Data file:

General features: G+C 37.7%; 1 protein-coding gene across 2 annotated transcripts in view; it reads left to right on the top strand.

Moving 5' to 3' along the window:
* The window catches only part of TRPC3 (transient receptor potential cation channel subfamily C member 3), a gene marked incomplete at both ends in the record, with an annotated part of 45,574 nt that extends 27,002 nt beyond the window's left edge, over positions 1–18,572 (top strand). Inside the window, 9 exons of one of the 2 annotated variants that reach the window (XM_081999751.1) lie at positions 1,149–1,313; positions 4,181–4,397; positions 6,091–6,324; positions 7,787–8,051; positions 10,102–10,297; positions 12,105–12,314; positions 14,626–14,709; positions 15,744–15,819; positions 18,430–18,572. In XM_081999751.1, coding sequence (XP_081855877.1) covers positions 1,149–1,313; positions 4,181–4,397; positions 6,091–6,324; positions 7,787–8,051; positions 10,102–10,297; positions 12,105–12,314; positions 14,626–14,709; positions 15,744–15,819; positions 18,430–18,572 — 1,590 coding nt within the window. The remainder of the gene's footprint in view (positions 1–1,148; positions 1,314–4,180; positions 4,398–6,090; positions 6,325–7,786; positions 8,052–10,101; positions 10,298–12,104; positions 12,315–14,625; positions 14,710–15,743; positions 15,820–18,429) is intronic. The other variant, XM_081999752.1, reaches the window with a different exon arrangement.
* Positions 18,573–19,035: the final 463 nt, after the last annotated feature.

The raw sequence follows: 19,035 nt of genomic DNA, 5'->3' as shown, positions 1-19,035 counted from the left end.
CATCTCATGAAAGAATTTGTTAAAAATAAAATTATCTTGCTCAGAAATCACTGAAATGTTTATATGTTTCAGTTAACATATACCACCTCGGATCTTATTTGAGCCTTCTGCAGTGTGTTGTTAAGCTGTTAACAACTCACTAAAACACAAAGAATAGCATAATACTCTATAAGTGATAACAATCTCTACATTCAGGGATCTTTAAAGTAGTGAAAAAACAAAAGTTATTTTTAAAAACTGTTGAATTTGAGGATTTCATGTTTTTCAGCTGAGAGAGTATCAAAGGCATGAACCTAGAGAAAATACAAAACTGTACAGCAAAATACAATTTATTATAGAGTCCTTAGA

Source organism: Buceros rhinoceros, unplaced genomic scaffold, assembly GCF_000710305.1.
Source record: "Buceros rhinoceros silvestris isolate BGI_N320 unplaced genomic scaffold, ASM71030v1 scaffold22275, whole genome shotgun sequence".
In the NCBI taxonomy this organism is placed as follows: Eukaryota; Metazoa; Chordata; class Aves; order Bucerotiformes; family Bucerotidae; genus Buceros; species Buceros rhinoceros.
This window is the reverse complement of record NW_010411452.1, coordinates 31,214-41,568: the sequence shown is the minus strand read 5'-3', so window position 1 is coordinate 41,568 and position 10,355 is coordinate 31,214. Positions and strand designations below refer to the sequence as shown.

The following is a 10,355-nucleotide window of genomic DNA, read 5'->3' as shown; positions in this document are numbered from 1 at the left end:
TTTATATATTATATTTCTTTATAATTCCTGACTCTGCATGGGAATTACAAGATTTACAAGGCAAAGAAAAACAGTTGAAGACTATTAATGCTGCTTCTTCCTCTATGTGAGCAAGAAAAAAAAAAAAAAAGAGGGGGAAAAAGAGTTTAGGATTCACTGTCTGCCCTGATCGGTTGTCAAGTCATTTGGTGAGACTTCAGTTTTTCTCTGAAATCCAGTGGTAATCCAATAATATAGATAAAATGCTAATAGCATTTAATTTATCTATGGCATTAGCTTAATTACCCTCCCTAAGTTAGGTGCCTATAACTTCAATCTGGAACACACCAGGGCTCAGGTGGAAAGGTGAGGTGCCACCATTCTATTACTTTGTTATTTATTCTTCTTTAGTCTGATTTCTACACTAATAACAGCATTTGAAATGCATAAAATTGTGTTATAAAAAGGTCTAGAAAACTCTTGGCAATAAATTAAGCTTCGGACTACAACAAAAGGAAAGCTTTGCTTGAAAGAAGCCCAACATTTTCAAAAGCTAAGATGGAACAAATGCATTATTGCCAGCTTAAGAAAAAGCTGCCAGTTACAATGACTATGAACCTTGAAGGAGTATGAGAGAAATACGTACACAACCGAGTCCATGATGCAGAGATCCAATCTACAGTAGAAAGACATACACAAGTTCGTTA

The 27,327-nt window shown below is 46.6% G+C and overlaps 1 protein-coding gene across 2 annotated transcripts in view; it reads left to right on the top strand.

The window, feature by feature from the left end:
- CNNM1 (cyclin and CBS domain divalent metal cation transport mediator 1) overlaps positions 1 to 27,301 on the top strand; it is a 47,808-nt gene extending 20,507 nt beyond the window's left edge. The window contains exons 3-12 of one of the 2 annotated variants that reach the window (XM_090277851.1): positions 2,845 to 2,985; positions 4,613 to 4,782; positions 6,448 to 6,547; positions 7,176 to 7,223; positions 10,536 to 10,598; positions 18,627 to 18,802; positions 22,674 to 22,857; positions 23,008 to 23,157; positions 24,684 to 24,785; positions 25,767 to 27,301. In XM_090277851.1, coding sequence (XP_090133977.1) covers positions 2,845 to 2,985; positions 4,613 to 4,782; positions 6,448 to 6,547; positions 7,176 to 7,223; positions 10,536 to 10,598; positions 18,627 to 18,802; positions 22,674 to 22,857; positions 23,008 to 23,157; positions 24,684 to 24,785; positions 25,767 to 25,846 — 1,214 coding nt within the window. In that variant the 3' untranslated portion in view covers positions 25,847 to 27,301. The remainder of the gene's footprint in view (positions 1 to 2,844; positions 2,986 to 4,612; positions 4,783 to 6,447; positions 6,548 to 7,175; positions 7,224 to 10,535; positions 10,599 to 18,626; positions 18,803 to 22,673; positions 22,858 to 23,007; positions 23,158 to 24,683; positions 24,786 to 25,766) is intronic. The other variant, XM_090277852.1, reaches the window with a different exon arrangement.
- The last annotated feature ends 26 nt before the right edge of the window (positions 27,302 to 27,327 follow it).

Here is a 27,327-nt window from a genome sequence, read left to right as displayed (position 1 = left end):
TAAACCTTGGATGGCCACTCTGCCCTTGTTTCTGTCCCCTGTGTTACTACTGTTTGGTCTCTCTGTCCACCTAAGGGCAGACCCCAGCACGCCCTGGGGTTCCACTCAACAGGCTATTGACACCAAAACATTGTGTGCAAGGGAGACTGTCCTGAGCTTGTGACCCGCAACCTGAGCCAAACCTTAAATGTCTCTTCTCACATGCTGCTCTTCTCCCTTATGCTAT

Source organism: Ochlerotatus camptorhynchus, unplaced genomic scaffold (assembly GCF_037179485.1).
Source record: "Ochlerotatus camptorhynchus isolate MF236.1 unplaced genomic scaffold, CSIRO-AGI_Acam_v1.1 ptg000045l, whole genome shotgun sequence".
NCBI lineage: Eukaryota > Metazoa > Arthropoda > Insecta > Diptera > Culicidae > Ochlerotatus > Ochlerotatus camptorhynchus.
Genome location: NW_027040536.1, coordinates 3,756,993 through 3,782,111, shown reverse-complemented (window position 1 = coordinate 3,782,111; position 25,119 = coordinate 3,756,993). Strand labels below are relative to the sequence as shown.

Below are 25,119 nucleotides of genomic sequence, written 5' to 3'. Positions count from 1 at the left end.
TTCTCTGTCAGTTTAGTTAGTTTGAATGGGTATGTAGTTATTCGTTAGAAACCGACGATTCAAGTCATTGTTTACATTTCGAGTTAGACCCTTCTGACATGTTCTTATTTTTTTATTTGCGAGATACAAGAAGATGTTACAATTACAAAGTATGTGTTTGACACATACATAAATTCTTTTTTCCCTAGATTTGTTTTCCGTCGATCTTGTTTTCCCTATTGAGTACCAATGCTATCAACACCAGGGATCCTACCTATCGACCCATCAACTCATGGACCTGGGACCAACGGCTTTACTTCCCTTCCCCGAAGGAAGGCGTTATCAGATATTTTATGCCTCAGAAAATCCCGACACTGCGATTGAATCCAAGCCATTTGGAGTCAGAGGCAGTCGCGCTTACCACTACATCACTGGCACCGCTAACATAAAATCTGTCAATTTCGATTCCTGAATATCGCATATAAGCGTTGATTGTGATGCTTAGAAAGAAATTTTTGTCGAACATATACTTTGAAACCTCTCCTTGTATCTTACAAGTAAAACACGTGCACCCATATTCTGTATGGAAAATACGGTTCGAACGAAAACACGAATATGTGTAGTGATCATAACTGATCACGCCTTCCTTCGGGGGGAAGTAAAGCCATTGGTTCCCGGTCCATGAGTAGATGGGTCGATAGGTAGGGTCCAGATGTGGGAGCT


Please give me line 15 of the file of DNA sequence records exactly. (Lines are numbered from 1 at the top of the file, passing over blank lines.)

- CNNM1 (cyclin and CBS domain divalent metal cation transport mediator 1) overlaps positions 1 to 27,301 on the top strand; it is a 47,808-nt gene extending 20,507 nt beyond the window's left edge. The window contains exons 3-12 of one of the 2 annotated variants that reach the window (XM_090277851.1): positions 2,845 to 2,985; positions 4,613 to 4,782; positions 6,448 to 6,547; positions 7,176 to 7,223; positions 10,536 to 10,598; positions 18,627 to 18,802; positions 22,674 to 22,857; positions 23,008 to 23,157; positions 24,684 to 24,785; positions 25,767 to 27,301. In XM_090277851.1, coding sequence (XP_090133977.1) covers positions 2,845 to 2,985; positions 4,613 to 4,782; positions 6,448 to 6,547; positions 7,176 to 7,223; positions 10,536 to 10,598; positions 18,627 to 18,802; positions 22,674 to 22,857; positions 23,008 to 23,157; positions 24,684 to 24,785; positions 25,767 to 25,846 — 1,214 coding nt within the window. In that variant the 3' untranslated portion in view covers positions 25,847 to 27,301. The remainder of the gene's footprint in view (positions 1 to 2,844; positions 2,986 to 4,612; positions 4,783 to 6,447; positions 6,548 to 7,175; positions 7,224 to 10,535; positions 10,599 to 18,626; positions 18,803 to 22,673; positions 22,858 to 23,007; positions 23,158 to 24,683; positions 24,786 to 25,766) is intronic. The other variant, XM_090277852.1, reaches the window with a different exon arrangement.